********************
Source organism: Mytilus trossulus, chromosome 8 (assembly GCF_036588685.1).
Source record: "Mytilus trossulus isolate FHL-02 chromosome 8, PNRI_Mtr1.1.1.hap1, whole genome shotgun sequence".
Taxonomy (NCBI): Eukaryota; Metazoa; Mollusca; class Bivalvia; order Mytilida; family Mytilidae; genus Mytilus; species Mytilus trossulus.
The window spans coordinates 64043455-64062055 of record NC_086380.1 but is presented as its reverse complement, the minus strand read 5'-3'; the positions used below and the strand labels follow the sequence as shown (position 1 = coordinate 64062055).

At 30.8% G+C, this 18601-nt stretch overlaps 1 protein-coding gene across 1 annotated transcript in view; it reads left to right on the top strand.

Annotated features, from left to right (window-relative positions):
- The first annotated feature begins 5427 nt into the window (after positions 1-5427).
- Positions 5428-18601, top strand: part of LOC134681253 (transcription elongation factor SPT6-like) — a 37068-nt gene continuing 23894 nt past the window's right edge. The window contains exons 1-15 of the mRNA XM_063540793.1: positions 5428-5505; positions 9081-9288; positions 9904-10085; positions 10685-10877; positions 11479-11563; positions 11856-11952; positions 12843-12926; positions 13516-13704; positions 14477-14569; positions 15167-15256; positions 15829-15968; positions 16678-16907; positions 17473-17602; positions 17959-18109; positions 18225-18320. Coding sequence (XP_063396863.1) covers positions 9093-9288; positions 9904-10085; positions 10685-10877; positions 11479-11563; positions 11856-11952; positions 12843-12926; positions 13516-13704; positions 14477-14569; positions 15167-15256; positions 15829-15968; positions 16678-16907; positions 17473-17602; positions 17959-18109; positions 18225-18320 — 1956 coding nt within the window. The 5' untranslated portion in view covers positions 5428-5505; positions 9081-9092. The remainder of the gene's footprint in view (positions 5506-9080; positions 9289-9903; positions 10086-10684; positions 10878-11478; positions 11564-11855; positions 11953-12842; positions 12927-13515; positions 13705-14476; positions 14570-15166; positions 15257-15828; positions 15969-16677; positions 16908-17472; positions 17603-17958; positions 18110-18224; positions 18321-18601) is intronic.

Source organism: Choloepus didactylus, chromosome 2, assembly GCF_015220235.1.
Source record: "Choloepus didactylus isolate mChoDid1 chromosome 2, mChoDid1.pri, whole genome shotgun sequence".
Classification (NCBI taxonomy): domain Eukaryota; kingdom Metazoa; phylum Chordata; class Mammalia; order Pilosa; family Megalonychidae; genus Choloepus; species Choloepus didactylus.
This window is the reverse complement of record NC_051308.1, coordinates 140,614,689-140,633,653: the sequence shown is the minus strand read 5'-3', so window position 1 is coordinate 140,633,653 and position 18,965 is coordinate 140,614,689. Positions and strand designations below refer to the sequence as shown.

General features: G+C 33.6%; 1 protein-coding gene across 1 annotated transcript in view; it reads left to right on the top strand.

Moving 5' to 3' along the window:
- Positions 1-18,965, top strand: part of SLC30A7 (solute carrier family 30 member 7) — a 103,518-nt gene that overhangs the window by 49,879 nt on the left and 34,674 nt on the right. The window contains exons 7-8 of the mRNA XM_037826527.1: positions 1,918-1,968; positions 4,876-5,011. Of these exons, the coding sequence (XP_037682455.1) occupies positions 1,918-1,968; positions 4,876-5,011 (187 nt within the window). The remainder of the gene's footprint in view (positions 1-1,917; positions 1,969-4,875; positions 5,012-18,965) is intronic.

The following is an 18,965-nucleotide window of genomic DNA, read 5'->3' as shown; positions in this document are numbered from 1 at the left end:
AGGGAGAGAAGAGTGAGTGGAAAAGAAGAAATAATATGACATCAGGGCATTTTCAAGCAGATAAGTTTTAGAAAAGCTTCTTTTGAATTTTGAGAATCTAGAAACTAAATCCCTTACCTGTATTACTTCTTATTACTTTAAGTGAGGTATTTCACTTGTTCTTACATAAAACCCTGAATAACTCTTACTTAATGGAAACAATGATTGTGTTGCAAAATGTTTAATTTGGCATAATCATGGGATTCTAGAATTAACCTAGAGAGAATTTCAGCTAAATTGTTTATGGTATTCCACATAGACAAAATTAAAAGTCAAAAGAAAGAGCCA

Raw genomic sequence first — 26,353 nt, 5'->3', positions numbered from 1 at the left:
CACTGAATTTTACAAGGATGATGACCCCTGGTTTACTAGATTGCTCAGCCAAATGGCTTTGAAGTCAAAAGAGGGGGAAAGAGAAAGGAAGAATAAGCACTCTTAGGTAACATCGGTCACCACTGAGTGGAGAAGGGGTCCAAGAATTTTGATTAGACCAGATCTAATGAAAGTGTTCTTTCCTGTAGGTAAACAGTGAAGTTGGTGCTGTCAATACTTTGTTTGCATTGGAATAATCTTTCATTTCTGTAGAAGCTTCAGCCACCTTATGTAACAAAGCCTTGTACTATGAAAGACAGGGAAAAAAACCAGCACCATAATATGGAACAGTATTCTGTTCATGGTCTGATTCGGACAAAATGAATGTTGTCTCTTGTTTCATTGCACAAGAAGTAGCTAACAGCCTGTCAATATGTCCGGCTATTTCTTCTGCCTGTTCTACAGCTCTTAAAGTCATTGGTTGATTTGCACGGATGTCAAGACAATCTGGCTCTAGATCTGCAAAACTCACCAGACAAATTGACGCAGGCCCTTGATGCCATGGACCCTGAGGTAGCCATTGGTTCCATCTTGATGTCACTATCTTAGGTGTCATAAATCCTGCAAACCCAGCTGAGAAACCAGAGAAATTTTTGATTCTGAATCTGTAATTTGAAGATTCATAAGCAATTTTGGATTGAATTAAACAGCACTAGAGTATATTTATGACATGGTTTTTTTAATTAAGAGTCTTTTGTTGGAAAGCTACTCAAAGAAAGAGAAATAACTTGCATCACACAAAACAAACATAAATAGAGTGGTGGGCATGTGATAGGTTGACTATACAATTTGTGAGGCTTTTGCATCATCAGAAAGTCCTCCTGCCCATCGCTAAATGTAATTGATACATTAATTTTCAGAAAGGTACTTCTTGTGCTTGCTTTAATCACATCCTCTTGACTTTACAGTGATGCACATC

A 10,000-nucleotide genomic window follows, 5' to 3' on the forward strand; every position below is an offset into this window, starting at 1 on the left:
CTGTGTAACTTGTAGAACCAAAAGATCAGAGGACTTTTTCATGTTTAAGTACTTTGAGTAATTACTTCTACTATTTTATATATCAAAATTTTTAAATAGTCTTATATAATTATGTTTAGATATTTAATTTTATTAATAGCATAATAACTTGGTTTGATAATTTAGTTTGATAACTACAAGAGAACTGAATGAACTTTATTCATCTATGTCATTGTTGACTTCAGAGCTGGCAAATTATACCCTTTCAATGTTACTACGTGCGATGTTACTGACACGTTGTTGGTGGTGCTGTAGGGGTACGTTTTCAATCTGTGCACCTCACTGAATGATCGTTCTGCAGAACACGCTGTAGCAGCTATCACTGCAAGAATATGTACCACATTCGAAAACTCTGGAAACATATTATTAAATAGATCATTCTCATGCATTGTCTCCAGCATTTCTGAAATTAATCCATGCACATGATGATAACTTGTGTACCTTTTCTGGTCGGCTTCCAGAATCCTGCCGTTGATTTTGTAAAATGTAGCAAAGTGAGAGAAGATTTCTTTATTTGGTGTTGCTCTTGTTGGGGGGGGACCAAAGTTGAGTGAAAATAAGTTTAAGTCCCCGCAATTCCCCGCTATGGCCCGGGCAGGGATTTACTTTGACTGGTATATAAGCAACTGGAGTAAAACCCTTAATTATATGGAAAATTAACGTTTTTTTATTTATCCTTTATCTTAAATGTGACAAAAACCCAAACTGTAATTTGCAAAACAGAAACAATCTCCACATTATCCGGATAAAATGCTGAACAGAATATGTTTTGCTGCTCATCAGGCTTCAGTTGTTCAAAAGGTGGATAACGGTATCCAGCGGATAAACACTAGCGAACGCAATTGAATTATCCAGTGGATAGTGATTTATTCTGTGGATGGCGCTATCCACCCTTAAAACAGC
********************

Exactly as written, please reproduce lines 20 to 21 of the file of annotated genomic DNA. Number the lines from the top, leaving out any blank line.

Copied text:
A 10,000-nucleotide genomic window follows, 5' to 3' on the forward strand; every position below is an offset into this window, starting at 1 on the left:
CTGTGTAACTTGTAGAACCAAAAGATCAGAGGACTTTTTCATGTTTAAGTACTTTGAGTAATTACTTCTACTATTTTATATATCAAAATTTTTAAATAGTCTTATATAATTATGTTTAGATATTTAATTTTATTAATAGCATAATAACTTGGTTTGATAATTTAGTTTGATAACTACAAGAGAACTGAATGAACTTTATTCATCTATGTCATTGTTGACTTCAGAGCTGGCAAATTATACCCTTTCAATGTTACTACGTGCGATGTTACTGACACGTTGTTGGTGGTGCTGTAGGGGTACGTTTTCAATCTGTGCACCTCACTGAATGATCGTTCTGCAGAACACGCTGTAGCAGCTATCACTGCAAGAATATGTACCACATTCGAAAACTCTGGAAACATATTATTAAATAGATCATTCTCATGCATTGTCTCCAGCATTTCTGAAATTAATCCATGCACATGATGATAACTTGTGTACCTTTTCTGGTCGGCTTCCAGAATCCTGCCGTTGATTTTGTAAAATGTAGCAAAGTGAGAGAAGATTTCTTTATTTGGTGTTGCTCTTGTTGGGGGGGGACCAAAGTTGAGTGAAAATAAGTTTAAGTCCCCGCAATTCCCCGCTATGGCCCGGGCAGGGATTTACTTTGACTGGTATATAAGCAACTGGAGTAAAACCCTTAATTATATGGAAAATTAACGTTTTTTTATTTATCCTTTATCTTAAATGTGACAAAAACCCAAACTGTAATTTGCAAAACAGAAACAATCTCCACATTATCCGGATAAAATGCTGAACAGAATATGTTTTGCTGCTCATCAGGCTTCAGTTGTTCAAAAGGTGGATAACGGTATCCAGCGGATAAACACTAGCGAACGCAATTGAATTATCCAGTGGATAGTGATTTATTCTGTGGATGGCGCTATCCACCCTTAAAACAGC